@FrankFajardo Groovy. Please post this as an answer. – Koby Douek Aug 13 '17 at 7:31
6

You can use circle() but without the parameters:

.clipped {
   clip-path: circle();
}

It appears to use the smaller side of your image as the circle's circumference.

Working sample here.

It works on Chrome and FireFox. IE and Edge still does not support clip-path

2

That's an another way to do it using pure CSS:

HTML

<div class="circular--portrait">
  <img src='http://i.imgur.com/22W12EQ.jpg'/>
</div>

CSS

.circular--portrait {
  position: relative;
  overflow: hidden;
  width: 100px;
  height: 100px;
  border-radius: 50%;
}

.circular--portrait img {
  width: 100%;
  height: auto;
  margin-top: -30px;
}

Code Snippet (with portrait and landscape examples)

  • Thanks for the answer. Can you see, int the snippet you provided, that the image lost ratio? It's distorted. – Koby Douek Aug 13 '17 at 7:58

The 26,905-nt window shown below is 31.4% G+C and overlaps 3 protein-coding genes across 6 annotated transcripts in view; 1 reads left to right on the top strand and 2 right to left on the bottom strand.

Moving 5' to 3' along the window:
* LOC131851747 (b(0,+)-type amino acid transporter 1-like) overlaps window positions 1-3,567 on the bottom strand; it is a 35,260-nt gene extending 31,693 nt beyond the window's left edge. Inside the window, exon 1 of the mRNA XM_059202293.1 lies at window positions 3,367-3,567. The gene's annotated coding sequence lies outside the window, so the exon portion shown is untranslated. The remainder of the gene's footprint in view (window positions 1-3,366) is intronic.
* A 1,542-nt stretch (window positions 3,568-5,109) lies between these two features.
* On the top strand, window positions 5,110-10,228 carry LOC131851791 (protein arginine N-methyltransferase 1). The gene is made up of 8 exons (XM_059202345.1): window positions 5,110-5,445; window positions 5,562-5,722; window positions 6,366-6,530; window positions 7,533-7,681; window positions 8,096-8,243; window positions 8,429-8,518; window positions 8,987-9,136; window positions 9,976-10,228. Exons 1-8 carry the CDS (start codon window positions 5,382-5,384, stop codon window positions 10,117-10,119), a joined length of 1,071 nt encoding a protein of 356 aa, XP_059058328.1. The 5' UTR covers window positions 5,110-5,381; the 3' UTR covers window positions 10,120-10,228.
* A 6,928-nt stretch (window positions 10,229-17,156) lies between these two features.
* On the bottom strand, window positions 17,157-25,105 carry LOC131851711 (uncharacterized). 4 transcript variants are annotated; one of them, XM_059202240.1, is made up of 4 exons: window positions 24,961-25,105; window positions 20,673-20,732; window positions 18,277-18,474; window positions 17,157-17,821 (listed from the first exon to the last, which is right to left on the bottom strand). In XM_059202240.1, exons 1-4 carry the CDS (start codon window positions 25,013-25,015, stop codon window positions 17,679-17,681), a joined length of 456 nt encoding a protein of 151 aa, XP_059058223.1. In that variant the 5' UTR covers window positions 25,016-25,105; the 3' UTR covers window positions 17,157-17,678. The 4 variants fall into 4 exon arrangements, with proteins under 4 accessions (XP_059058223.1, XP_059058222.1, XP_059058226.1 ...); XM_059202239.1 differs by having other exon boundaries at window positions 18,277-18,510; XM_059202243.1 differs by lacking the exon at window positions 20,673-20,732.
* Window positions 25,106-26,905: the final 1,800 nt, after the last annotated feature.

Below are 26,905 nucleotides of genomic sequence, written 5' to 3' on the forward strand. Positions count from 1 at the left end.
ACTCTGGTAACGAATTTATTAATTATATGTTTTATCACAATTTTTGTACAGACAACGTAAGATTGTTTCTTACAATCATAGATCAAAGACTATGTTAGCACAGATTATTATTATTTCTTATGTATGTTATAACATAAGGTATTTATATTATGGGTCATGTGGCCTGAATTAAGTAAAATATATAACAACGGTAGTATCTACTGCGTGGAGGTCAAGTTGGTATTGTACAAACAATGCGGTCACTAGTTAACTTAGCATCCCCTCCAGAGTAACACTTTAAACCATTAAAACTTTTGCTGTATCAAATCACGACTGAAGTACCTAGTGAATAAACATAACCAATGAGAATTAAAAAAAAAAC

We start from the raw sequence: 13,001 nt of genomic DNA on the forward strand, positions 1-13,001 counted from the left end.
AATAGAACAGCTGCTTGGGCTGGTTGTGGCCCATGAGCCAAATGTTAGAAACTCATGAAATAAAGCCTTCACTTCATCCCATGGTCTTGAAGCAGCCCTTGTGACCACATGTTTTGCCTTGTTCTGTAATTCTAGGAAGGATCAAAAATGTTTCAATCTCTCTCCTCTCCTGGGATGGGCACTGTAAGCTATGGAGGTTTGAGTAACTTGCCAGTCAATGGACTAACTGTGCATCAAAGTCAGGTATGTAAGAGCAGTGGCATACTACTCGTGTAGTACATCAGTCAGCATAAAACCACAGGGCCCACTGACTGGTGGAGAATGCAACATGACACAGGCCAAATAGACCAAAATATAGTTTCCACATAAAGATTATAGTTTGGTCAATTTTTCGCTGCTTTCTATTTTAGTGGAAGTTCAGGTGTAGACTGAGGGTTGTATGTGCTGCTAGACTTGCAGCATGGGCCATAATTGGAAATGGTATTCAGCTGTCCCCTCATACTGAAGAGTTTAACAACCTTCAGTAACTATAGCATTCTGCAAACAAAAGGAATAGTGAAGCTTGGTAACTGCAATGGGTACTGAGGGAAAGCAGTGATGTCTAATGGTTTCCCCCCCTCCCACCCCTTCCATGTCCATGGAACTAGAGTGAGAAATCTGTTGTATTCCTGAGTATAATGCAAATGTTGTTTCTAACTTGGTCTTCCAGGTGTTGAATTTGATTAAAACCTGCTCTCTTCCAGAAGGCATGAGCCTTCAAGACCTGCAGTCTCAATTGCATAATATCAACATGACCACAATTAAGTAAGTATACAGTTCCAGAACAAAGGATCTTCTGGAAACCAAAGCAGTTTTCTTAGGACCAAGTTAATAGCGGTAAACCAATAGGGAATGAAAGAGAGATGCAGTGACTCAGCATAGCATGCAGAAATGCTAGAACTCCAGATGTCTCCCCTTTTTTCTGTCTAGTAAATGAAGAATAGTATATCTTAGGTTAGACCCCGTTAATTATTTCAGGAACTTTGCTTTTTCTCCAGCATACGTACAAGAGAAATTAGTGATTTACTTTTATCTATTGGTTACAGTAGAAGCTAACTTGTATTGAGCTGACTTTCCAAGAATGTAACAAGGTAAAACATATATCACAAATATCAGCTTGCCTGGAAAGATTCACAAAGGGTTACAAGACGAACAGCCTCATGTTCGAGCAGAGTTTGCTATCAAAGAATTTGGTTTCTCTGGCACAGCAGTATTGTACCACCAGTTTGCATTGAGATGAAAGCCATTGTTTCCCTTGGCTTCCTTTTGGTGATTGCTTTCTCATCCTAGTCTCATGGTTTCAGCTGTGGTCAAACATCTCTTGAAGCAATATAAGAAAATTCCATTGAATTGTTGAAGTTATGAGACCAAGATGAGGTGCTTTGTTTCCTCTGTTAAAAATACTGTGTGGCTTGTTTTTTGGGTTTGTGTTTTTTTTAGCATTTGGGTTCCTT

• Ok now it works – reuseman Aug 13 '17 at 8:06
  • 1
    Thanks Alex. Voted up for the suggestion. – Koby Douek Aug 13 '17 at 8:06
1

Alright, took me a moment but this is what I came up with:

function ScaleImage(srcwidth, srcheight, targetwidth, targetheight, fLetterBox, xOffSet, yOffSet) {

	var result = { width: 0, height: 0, fScaleToTargetWidth: true };

	if ((srcwidth <= 0) || (srcheight <= 0) || (targetwidth <= 0) || (targetheight <= 0)) {
		return result;
	}

	// scale to the target width
	var scaleX1 = targetwidth;
	var scaleY1 = (srcheight * targetwidth) / srcwidth;

	// scale to the target height
	var scaleX2 = (srcwidth * targetheight) / srcheight;
	var scaleY2 = targetheight;

	// now figure out which one we should use